EOD members help save team chief

  • Published
  • By Sheila Rupp
  • 377th Air Base Wing Public Affairs
Members of explosive ordnance disposal teams have dangerous jobs, but those dangerous jobs are also very rewarding. Their training in explosives is important in combat situations and their wingman experiences proved to be a lifesaver for the team chief of a pair of deployed Team Kirtland EOD members.

Senior Airman Nick Worthington and Senior Airman William Zow, both from Kirtland's EOD shop, were deployed to Iraq as part of an EOD team this past summer. They were part of a three-man EOD team working in southern Baghdad that investigated suspicious devices that convoys encountered en route to their destination. They also helped to clear the way of improvised explosive devices for convoys.

During the deployment, the two Airmen experienced several brushes with death, though neither man was injured. They recall going into the site of a helicopter crash after a recovery team was disabled. Airman Zow said that the EOD team cleared approximately 10 IEDs on the road out to the site. The team says they secured the area and stayed there through the night facing mortar fire and rocket-propelled grenades. During the night, insurgents lined the road with more IEDs. In total, the EOD team spent more than 24 hours at the crash site and were out of batteries and explosives so another team was flown in to take over, says Airman Worthington.

In June 2006, the three-person EOD team of Airman Worthington, Airman Zow and their team chief, Master Sgt. Jeremy Henner were sent out on a routine mission. While on their way out to the mission to check on an IED call, a truck in their security detail was hit with an IED, and the EOD team turned around to help the vehicle, says Airman Worthington. While the team was inspecting the site of the explosion, a secondary IED went off and insurgents started firing on the team from a house nearby.

"At first I didn't even know they were shooting at us," said Airman Worthington. "They were firing on us for a long time, it seemed like it would never end. It must have been about 20 or 30 minutes."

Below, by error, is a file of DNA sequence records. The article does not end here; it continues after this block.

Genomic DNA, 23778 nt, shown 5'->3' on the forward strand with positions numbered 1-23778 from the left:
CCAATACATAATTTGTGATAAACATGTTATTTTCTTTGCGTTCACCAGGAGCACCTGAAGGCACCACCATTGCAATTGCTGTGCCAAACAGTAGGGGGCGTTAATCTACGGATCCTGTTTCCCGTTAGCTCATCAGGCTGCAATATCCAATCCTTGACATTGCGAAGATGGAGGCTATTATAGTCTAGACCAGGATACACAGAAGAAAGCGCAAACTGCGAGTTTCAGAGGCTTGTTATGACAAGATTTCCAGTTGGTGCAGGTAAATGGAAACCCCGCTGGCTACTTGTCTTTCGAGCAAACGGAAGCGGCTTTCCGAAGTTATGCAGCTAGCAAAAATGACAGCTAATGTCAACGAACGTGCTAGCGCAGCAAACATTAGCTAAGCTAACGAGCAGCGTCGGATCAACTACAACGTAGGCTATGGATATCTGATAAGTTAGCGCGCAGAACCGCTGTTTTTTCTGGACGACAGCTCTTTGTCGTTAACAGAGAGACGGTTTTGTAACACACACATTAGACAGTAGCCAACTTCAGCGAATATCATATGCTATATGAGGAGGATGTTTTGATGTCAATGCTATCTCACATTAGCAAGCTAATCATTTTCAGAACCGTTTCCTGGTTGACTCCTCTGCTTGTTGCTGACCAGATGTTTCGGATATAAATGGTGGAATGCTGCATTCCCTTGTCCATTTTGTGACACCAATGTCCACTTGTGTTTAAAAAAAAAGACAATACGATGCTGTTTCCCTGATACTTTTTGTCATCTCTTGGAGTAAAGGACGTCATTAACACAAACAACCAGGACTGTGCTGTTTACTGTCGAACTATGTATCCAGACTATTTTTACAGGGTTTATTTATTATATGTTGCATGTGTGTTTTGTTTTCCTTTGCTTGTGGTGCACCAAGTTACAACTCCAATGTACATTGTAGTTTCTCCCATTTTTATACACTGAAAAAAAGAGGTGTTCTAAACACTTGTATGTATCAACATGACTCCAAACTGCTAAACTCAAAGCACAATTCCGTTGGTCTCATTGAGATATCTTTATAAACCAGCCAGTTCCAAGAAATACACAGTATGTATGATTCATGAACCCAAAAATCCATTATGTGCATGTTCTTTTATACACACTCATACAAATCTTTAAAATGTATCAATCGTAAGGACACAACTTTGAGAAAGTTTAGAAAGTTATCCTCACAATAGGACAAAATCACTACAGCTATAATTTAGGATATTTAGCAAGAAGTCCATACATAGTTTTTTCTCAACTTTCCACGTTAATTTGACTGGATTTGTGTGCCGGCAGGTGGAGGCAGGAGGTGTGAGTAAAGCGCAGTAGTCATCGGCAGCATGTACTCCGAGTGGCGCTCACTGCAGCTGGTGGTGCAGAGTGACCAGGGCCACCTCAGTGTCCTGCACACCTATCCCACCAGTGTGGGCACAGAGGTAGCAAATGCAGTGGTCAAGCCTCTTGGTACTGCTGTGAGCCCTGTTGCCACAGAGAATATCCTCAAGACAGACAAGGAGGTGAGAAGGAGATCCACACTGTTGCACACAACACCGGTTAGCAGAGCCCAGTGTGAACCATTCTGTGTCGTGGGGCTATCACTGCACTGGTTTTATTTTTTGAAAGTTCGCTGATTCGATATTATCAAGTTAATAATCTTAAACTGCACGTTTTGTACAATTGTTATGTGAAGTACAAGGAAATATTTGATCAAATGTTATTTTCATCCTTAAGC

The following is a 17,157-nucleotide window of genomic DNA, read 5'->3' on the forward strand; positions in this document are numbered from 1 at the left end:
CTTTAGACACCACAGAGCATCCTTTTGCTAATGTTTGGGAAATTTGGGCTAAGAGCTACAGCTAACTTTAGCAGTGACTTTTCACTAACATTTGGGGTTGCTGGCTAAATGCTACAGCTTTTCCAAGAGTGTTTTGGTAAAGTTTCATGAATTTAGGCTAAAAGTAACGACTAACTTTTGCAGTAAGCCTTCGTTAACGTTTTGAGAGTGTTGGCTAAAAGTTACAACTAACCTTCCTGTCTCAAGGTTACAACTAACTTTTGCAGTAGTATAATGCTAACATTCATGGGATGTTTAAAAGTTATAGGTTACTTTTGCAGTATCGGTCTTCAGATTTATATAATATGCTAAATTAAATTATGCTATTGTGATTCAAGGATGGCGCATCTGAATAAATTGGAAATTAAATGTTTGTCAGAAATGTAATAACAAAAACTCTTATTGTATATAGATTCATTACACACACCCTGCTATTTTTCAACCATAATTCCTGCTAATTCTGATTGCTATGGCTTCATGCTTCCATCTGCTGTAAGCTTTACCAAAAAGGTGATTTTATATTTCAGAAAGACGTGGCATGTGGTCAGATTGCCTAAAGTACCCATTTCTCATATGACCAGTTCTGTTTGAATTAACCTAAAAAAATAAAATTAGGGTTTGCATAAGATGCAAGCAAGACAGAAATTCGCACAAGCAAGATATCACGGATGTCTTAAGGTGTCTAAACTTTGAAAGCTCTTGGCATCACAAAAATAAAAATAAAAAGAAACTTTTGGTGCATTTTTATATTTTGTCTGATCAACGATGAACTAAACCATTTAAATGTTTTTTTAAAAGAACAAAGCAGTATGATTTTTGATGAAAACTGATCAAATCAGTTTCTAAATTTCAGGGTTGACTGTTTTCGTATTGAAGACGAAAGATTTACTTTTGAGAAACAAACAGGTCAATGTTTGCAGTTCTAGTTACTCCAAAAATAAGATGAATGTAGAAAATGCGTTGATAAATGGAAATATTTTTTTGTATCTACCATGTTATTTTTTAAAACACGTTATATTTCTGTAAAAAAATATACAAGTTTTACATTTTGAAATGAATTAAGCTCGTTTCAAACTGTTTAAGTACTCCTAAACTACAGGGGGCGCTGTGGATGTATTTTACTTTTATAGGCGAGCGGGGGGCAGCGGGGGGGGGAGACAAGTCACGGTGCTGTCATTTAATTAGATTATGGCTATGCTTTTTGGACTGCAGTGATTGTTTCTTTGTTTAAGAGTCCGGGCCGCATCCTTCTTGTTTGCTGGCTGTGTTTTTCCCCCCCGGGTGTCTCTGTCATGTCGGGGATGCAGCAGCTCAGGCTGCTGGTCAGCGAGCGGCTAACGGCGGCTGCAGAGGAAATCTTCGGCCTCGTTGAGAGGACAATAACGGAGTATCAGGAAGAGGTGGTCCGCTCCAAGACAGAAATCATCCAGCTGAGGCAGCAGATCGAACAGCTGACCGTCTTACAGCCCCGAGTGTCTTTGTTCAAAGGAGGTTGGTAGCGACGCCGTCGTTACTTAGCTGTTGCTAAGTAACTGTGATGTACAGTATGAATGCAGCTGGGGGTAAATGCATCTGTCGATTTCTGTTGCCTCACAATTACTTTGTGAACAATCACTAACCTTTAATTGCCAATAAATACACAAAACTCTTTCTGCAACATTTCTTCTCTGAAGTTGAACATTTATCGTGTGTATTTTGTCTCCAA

Airman Worthington realized his team chief was severely injured and went to see what kind of injuries he had and provide any help he could. Airman Worthington evaluated Sergeant Henner's injuries and said he was leery to move Sergeant Henner too much because he believed that the team chief was suffering from a concussion and other serious injuries. "He got fragged pretty good in the leg and the arm, and his face got peppered," Airman Worthington said.

He says he provided basic care before the medics got on scene and were able to take over, which allowed him to join a firing line to keep the insurgents at bay until backup was on scene.

In an interview with the Delaware State News in November, Sergeant Henner credited Airman Worthington with covering him and pulling him to safety. "My buddy was able to engage in return fire, but he was reluctant to leave me. It was impressive, amazing to see him and the Army security folks," Sergeant Henner told Gwen Guerke of the Delaware State News in the November interview.

Only three people were able to return fire and Airman Worthington was able to advance up to a canal embankment 20 to 30 meters from the house to return fire.

Sergeant Henner was awarded the Purple Heart Aug. 24 at Dover AFB, Del., his home station. Two members of the security team were killed in action.

Both Airman Worthington and Airman Zow consider themselves extremely lucky to have not been injured during their deployment, despite several close calls, including their vehicle getting blown up twice. They say they are happy to be back at Kirtland, but are ready to go where duty takes them.